Hill and Kelske then coordinated with multiple document fabricators, including defendants Fawziyyah Connor and Stephanie Hogan, who altered the homebuyers’ bank statements to inflate the their assets and to create bank entries reflecting false direct deposits from an employer selected by the real estate agent.  The document fabricators also generated fake earnings statements that matched the direct deposit entries to make it appear that the homebuyer was employed, and earning income, from a fake employer.  Other participants in the scheme then acted as employment verifiers and responded to phone calls or emails from lenders to falsely verify the homebuyers’ employment.  Defendants Jerod Little, Renee Little, Maurice Lawson, Todd Taylor, Paige McDaniel and Donald Fontenot acted as employment verifiers.  Hill and Kelske coordinated the creation and submission of the false information so that the lies to the lenders were consistent. 

In another aspect of the scheme, real estate agents Anthony Richard and Cephus Chapman falsely claimed to represent homebuyers as their selling agents in order to receive commissions from the home sales. 

In reality, these real estate agents had never even met the homebuyers they claimed to represent. 

To avoid detection, the agents often notified closing attorneys that they would not be available for the home closing, and sent wire instructions for the receipt of their commissions.  When these purported selling agents received their unearned commissions, they kicked back the majority of the commissions to Hill or Kelske for enabling them to be added to the deal, keeping a small share for their role in the scheme.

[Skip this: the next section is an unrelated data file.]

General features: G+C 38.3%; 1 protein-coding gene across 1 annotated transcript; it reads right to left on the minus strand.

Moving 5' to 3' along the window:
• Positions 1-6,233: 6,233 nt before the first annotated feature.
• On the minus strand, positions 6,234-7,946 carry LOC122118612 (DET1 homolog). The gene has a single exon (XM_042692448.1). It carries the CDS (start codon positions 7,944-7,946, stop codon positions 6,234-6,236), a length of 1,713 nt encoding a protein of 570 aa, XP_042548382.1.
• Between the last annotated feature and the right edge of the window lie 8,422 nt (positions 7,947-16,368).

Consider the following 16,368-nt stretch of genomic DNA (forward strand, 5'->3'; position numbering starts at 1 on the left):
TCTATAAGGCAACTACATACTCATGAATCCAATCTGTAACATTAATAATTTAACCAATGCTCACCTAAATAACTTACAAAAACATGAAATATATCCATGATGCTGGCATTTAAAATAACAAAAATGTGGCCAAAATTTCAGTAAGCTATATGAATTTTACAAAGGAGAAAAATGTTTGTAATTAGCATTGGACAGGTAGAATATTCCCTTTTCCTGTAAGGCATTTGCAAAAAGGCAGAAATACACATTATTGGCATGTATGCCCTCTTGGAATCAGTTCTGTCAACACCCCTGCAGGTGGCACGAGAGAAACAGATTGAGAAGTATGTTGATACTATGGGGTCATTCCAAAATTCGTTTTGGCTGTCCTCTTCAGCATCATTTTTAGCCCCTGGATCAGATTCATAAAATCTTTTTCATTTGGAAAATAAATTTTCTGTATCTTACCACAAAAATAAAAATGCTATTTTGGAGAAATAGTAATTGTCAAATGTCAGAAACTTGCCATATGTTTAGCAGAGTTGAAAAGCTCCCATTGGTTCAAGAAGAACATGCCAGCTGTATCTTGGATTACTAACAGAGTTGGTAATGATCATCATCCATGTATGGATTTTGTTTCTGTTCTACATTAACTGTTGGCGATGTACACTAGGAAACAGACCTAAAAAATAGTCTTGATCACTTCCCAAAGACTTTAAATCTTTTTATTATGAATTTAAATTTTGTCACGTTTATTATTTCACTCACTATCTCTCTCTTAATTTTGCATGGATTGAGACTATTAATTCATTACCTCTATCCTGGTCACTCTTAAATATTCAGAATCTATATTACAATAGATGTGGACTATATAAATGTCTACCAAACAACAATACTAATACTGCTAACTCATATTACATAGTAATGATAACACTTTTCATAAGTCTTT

The following defendants have been charged as part of these conspiracies:

•         Eric Hill, 50, of Tyrone, Georgia (charged by Information)

•         Robert Kelske, 52, of Smyrna, Georgia

•         Fawziyyah Connor, 41, of Tyrone, Georgia

•         Stephanie Hogan, 57, of Norcross, Georgia

•         Jerod Little, 42, of McDonough, Georgia

•         Renee Little, 33, of McDonough, Georgia

•         Maurice Lawson, 36, of Powder Springs, Georgia

•         Todd Taylor, 54, of Fairburn, Georgia

•         Paige McDaniel, 49, of Stockbridge, Georgia

•         Donald Fontenot, 52, of Locust Grove, Georgia (charged by Information)

•         Anthony Richard, 44, of Locust Grove, Georgia

•         Cephus Chapman, 49, of Warner Robins, Georgia

Members of the public are reminded that the indictment and informations only contain charges.  The defendants are presumed innocent of the charges and it will be the government’s burden to prove the defendants’ guilt beyond a reasonable doubt at trial.